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When I started teaching, being a connected educator meant you were willing to work and collaborate, mainly with other people in your building. There were the occasional opportunities to work with grade level peers from other district schools, but for the most part, you connected in your building. And of course, graduate classes and teacher magazines were helpful.

I learned so much from the people I taught with. Sometimes just being able to bounce ideas around or share frustration about not reaching a student helped lighten the load. I loved when someone saw something and thought I might be able to use it; like the 4th grade teacher who introduced me to a simulation unit on the Westward Movement that was so engaging (probably the #1 thing kids tell me they remember about my class as far as curriculum goes).

When I moved from Texas to Wisconsin, I found a whole new district of teachers to learn with and from, but I stayed connected to those Texas teacher friends; in fact, I often spent hours on the phone with a friend as we bounced ideas around, both of us copying and mailing resources to each other.

Fast-forward a couple of decades, and I STILL find value in those face-to-face building and district level connections. I love being able to say to another teacher, “Hey, come look at this,” or “What do you think of this?” We share a workplace and we know the same kids. It makes sense to connect.

However, I can’t imagine that being my only source of connecting. What is a strength (knowing the same kids and working in the same environment) can also be a weakness. Our sameness can keep us from thinking outside the box and we are less willing to rock the boat.

That’s Why You Need to Make Time for a PLN outside your building and district as well. I’ll admit, I wasn’t sold on social media to start with. I saw it as a time sucker, and I procrastinate badly enough the way it is!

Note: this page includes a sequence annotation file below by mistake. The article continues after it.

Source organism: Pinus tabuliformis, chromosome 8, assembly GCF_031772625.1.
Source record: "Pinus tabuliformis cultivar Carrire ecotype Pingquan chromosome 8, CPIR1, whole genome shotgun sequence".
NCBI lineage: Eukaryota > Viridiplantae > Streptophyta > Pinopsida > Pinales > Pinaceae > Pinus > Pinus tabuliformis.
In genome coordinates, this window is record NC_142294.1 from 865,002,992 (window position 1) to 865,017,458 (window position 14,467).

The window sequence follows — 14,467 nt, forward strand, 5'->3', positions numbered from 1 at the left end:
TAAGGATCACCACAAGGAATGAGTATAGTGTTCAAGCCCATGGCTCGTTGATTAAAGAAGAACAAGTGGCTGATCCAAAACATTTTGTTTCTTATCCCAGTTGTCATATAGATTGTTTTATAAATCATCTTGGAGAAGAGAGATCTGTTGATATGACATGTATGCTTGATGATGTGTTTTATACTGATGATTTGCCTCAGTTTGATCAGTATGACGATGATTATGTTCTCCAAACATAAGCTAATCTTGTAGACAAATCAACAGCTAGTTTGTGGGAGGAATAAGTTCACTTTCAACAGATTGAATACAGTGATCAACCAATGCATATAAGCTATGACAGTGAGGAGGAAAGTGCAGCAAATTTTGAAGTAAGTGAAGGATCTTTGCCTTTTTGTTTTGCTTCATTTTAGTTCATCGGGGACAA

But then I joined Facebook, and I reconnected in a different way with many of those teachers from my first school.  And then Twitter beckoned, and I joined. Admittedly, I lurked for the better part of a year, but then I saw a hashtag that sparked my interest – #gtchat. As one of only two GT teachers in the district, this sounded like a perfect way to connect with other GT educators.

After that first chat, I was hooked. What an amazing resource! People from around the globe who were interested in topics about gifted education, all talking about the same topic for an hour each week. I bookmarked articles and resources by favoriting tweets to reread later.  I asked questions. I shared my experiences. I walked away with more than I ever imagined. I added to the list of people I was following. And I went to them for resources even when it wasn’t #gtchat hour, I just had to add the hashtag, and responses came back quickly. And the best part? They didn’t all agree with me or with each other. I was able to get multiple perspectives on simple and complex issues.

And this past weekend, I experienced something I would never have known about if it weren’t for Twitter – RSCON4 (http://futureofeducation.com). This amazing symposium brought together educators from around the globe to share their “wow” moments. I was thrilled (and humbled) to be asked to present, and while it was a little nerve-wracking, it was a great experience.

I joined as many presentations as I could, and listened to many others after the fact, and there are still others that I need to get to. (Recordings of RSCON4 presentions).

And the beauty of being a connected educator? I’m not keeping all that great RSCON4 stuff to myself. I tweeted out as I listened to presentations. I had side conversations with other presenters looking for feedback on what we had shared. I shared links to several presentations on Facebook, Twitter, LinkedIn, and via email with my colleagues. Most importantly, I had a student come to interview me for her global studies class today, and her issue was world hunger. In answering her questions I mentioned one of the amazing RSCON4 keynotes, 13 year-old Mallory Fundora and her passion for helping orphans in Uganda (Keynote Presentation).

Being a connected educator helps fuel my passion for teaching. I’ve already volunteered to be part of RSCON5 in any way they need me.

It’s not about having time to connect, it’s about making time.

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